Hide Economics: Leather’s Status as a Byproduct

Guest Contributor: Stephen Sothmann (Leather and Hide Council of America)

In recent months, there have been multiple articles in popular media outlets questioning leather’s status as a byproduct of meat or dairy production. Although his is still sometimes a misunderstood concept, when examining the evidence, it is quite clear that hides are indeed a byproduct of these food-producing systems. 

To support this statement, this article uses the USA as a case study and provides independent, verifiable facts, sourced from the U.S. Department of Agriculture (USDA) about the economics of a hide in cattle and beef production. It will affirm the status of the hide (and thus, leather) as a pure byproduct of meat and dairy production. The USA is an advantageous case study in this respect due to the large amount of public, third-party market data available for analysis. However, it should also be noted that USA cattle hides fetch higher market prices than hides originating in less-developed beef and dairy productions systems around the world due to product quality and logistics efficiencies. If the same level of robust market data were freely available in less developed cattle and beef production systems, the status of cattle hides as a byproduct resulting from those systems would be further reinforced due to the lower prices those hides typically fetch.

It’s important to begin with an overview of the U.S. cattle industry. In total, there were approximately 94.4 million head of cattle in the U.S. as of January 2020. About one third of those animals will be processed for meat during the year, a total of about 33 million head, and those animals will be replaced with more or less the same number of new calves born during the same period. Typically, 80% of the animals processed for beef each year will be bred specifically for that purpose: steers and heifers are born and raised on grass pastures and finished in feedlots for the last 4-6 months of their lives. The other 20% of processed animals are primarily dairy cows that have reached the end of their productive lives (about 10% or 3.3 million head), as well as breeding cows and bulls that are no longer capable of producing new calves. The beef-specific animals will be processed around the ages of 24 – 30 months, while the dairy and breeding animals will likely be a few years older when they are processed. All of this information and more about the U.S. cattle herd is available in a bi-annual report authored by the U.S. Department of Agriculture and distributed by Cornell University: https://usda.library.cornell.edu/concern/publications/h702q636h.

Cattle are marketed to meatpackers based on their live weight. A typical beef animal weighs approximately 1,300 – 1,400 pounds when it is processed (https://www.nass.usda.gov/Charts_and_Maps/Livestock_Slaughter/calvwgx5.php). Meatpackers and cattle producers price the animals using a “hundred weight” system (also referred to as “cwt”), meaning the price of the animal per 100 live weight pounds. Therefore, if the current market price of cattle is around $110 per cwt, then a live 1,300-pound animal is worth $1,430 USD in total ($110 x 13 = $1,430). Live animal prices are tracked publicly in the U.S. via the Chicago Mercantile Exchange: https://www.cmegroup.com/trading/agricultural/livestock/live-cattle.html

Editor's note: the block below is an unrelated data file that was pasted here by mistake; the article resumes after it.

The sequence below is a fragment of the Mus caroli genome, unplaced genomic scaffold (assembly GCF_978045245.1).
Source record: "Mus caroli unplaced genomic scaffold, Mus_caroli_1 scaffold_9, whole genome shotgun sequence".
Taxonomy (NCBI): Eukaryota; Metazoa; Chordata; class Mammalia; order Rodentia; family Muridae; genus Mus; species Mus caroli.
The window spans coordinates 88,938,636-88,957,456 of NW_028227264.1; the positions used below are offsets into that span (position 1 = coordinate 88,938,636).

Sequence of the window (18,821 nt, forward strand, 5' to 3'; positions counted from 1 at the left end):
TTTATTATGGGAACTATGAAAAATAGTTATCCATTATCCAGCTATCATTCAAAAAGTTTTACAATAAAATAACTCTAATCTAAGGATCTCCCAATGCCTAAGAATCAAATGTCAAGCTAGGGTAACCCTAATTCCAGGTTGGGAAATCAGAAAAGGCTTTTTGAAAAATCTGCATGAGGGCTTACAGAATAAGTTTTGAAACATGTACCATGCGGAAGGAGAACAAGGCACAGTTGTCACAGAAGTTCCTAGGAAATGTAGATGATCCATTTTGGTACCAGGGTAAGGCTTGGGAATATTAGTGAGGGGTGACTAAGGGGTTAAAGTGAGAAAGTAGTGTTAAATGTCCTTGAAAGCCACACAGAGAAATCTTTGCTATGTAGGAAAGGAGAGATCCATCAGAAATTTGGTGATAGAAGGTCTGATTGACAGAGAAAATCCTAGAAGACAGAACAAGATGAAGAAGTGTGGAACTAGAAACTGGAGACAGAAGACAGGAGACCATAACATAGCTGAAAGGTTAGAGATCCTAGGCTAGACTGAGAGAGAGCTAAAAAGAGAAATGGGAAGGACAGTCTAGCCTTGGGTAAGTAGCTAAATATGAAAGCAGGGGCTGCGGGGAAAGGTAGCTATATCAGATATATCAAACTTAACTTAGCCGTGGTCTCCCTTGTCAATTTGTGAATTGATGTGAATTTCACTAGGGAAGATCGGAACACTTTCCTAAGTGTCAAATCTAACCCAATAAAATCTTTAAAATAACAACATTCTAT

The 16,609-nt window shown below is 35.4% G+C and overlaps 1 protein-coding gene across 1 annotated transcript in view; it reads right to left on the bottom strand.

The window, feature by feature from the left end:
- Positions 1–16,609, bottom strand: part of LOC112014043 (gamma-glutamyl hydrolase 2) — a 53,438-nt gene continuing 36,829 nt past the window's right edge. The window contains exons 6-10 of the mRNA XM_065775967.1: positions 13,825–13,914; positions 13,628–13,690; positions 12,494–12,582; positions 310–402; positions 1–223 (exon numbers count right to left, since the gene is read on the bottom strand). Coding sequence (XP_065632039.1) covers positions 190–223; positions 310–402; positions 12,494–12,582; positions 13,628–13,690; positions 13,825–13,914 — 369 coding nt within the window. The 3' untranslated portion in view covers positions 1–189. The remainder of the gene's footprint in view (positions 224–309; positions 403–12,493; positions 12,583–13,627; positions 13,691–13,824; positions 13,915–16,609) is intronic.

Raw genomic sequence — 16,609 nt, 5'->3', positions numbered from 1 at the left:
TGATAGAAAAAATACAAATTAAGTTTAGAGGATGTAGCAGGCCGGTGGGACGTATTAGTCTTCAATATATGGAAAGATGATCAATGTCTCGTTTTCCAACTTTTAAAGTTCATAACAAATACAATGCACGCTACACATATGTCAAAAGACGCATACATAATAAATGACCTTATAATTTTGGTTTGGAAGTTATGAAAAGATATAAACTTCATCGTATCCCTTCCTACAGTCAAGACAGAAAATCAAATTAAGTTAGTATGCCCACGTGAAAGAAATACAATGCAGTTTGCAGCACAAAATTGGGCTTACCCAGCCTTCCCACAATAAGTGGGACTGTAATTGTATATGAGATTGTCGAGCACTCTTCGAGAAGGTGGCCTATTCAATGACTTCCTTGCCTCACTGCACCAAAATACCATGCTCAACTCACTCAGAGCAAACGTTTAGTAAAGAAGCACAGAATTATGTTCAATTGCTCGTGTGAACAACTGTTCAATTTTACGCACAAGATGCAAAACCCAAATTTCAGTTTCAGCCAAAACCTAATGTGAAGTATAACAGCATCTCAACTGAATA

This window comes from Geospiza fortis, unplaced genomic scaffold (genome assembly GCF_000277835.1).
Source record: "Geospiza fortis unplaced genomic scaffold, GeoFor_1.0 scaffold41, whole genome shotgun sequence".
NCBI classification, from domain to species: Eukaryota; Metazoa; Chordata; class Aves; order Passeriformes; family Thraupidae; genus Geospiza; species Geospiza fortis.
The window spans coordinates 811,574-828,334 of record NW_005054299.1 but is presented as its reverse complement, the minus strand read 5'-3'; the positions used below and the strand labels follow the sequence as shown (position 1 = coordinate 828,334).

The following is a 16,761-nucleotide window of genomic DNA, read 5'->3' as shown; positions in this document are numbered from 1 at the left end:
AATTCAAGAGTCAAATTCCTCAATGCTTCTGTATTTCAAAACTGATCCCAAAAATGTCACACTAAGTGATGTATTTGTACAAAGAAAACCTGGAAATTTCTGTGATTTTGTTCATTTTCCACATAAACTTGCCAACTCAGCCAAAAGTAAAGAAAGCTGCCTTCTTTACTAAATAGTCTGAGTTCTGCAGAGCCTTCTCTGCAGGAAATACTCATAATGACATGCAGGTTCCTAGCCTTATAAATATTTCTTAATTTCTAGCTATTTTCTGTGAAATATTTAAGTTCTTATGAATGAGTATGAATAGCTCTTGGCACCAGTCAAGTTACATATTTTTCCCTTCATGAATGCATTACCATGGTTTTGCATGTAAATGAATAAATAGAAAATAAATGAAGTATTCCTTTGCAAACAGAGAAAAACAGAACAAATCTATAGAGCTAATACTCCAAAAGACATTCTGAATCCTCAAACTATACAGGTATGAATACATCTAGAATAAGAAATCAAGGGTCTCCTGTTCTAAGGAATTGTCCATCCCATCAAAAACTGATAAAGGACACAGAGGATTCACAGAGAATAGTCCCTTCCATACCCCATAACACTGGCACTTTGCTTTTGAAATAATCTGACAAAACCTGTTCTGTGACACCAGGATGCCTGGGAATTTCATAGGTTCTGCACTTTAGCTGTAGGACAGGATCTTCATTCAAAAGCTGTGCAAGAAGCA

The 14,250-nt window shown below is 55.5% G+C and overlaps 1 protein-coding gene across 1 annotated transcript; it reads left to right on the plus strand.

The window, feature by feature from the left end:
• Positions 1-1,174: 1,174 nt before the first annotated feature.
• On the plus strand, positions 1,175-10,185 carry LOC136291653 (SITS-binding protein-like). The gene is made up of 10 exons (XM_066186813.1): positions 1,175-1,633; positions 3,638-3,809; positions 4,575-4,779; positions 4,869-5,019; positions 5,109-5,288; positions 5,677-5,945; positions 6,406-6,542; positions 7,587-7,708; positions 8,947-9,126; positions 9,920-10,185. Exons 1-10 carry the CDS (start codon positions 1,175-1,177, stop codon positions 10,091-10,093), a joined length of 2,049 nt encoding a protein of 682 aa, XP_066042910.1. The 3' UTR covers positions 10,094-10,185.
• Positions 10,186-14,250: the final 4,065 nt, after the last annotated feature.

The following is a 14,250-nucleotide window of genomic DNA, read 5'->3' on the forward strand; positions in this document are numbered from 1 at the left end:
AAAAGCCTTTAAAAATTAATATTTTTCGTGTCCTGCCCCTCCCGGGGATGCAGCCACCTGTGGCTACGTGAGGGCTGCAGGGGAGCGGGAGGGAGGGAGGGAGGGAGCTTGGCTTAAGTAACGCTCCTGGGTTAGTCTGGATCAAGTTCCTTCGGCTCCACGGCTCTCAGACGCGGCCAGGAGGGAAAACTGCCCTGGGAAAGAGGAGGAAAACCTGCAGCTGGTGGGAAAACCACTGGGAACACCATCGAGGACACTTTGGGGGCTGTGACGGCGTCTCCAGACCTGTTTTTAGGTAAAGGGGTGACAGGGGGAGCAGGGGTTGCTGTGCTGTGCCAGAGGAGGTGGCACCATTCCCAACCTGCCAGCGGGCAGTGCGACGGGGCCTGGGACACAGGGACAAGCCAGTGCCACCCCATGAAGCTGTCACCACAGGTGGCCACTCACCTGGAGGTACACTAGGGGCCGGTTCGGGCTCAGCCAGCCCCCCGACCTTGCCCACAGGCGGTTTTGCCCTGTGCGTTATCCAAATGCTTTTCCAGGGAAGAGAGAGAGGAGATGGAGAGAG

Meatpackers likewise sell meat on a hundred weight basis, along with many of the non-meat products such as tallow, offal, bones, etc. The non-meat products make up what is colloquially referred to as the “drop credit” in the industry. Drop credit values are reported daily by the USDA: https://www.ams.usda.gov/mnreports/nw_ls441.txt. The hide is also part of the “drop credit,” but it is sold on a per-piece basis rather than on a hundred weight basis. It varies from animal to animal, but on average a typical U.S. beef steer hide weighs approximately 65 pounds. However, the weight of the hide has only a marginal impact on the total price per piece, as other leather-specific quality factors play more important roles in overall value of the hide.

Prices of hides on a per piece basis are reported daily by the U.S. Department of Agriculture’s Agricultural Marketing Service: https://www.ams.usda.gov/mnreports/nw_ls448.txt. Prices vary depending on specific leather-producing quality factors of each hide, such as whether it is from a cow or steer, whether the hide contains a brand or other dermal blemish, the region of the U.S. where it was raised, etc. As of December 8, 2020, the price of a U.S. cattle hide on a per piece basis varied between $9.50 for a hide from a Southwest region branded cow (one of the least valuable hides in terms of leather quality it will produce), to $38.50 for a hide from an unbranded heavy beef steer (considered one of the best in terms of resulting leather quality).